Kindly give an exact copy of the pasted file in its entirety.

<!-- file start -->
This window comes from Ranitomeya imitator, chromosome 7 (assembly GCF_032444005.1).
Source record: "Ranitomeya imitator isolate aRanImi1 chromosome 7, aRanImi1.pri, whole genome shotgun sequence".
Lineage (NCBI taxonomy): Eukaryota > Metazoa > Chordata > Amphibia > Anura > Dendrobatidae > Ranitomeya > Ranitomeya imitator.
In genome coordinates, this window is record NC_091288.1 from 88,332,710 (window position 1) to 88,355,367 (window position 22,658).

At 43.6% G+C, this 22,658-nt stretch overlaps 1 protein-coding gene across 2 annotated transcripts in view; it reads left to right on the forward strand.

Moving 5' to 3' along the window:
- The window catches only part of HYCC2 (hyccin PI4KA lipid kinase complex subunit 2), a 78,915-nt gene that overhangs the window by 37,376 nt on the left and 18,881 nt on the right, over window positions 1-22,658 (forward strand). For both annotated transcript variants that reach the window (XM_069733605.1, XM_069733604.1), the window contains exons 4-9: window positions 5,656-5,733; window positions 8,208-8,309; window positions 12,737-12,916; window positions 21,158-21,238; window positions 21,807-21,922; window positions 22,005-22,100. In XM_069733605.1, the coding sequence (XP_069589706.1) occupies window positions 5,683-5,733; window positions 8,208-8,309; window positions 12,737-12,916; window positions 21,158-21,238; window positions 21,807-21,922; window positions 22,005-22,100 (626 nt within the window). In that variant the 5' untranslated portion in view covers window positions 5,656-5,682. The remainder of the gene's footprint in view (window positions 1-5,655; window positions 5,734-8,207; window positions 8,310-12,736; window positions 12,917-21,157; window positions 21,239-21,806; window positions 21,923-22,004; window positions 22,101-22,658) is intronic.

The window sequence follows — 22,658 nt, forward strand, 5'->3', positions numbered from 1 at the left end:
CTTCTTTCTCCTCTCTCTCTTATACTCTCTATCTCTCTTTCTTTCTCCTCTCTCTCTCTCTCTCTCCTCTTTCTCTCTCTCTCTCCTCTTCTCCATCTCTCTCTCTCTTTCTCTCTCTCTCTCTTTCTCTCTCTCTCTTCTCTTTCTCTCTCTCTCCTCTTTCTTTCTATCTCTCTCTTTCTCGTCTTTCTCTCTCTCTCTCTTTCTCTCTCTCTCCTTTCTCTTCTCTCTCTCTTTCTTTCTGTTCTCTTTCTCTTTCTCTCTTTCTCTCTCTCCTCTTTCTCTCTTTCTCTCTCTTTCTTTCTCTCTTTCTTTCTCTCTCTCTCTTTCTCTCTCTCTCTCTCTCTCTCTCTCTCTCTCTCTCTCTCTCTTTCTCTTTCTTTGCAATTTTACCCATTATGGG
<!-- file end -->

This window comes from Ranitomeya imitator, chromosome 7 (assembly GCF_032444005.1).
Source record: "Ranitomeya imitator isolate aRanImi1 chromosome 7, aRanImi1.pri, whole genome shotgun sequence".
Lineage (NCBI taxonomy): Eukaryota > Metazoa > Chordata > Amphibia > Anura > Dendrobatidae > Ranitomeya > Ranitomeya imitator.
In genome coordinates, this window is record NC_091288.1 from 88,332,710 (window position 1) to 88,355,367 (window position 22,658).

At 43.6% G+C, this 22,658-nt stretch overlaps 1 protein-coding gene across 2 annotated transcripts in view; it reads left to right on the forward strand.

Moving 5' to 3' along the window:
- The window catches only part of HYCC2 (hyccin PI4KA lipid kinase complex subunit 2), a 78,915-nt gene that overhangs the window by 37,376 nt on the left and 18,881 nt on the right, over window positions 1-22,658 (forward strand). For both annotated transcript variants that reach the window (XM_069733605.1, XM_069733604.1), the window contains exons 4-9: window positions 5,656-5,733; window positions 8,208-8,309; window positions 12,737-12,916; window positions 21,158-21,238; window positions 21,807-21,922; window positions 22,005-22,100. In XM_069733605.1, the coding sequence (XP_069589706.1) occupies window positions 5,683-5,733; window positions 8,208-8,309; window positions 12,737-12,916; window positions 21,158-21,238; window positions 21,807-21,922; window positions 22,005-22,100 (626 nt within the window). In that variant the 5' untranslated portion in view covers window positions 5,656-5,682. The remainder of the gene's footprint in view (window positions 1-5,655; window positions 5,734-8,207; window positions 8,310-12,736; window positions 12,917-21,157; window positions 21,239-21,806; window positions 21,923-22,004; window positions 22,101-22,658) is intronic.

The window sequence follows — 22,658 nt, forward strand, 5'->3', positions numbered from 1 at the left end:
CTTCTTTCTCCTCTCTCTCTTATACTCTCTATCTCTCTTTCTTTCTCCTCTCTCTCTCTCTCTCTCCTCTTTCTCTCTCTCTCTCCTCTTCTCCATCTCTCTCTCTCTTTCTCTCTCTCTCTCTTTCTCTCTCTCTCTTCTCTTTCTCTCTCTCTCCTCTTTCTTTCTATCTCTCTCTTTCTCGTCTTTCTCTCTCTCTCTCTTTCTCTCTCTCTCCTTTCTCTTCTCTCTCTCTTTCTTTCTGTTCTCTTTCTCTTTCTCTCTTTCTCTCTCTCCTCTTTCTCTCTTTCTCTCTCTTTCTTTCTCTCTTTCTTTCTCTCTCTCTCTTTCTCTCTCTCTCTCTCTCTCTCTCTCTCTCTCTCTCTCTCTCTTTCTCTTTCTTTGCAATTTTACCCATTATGGG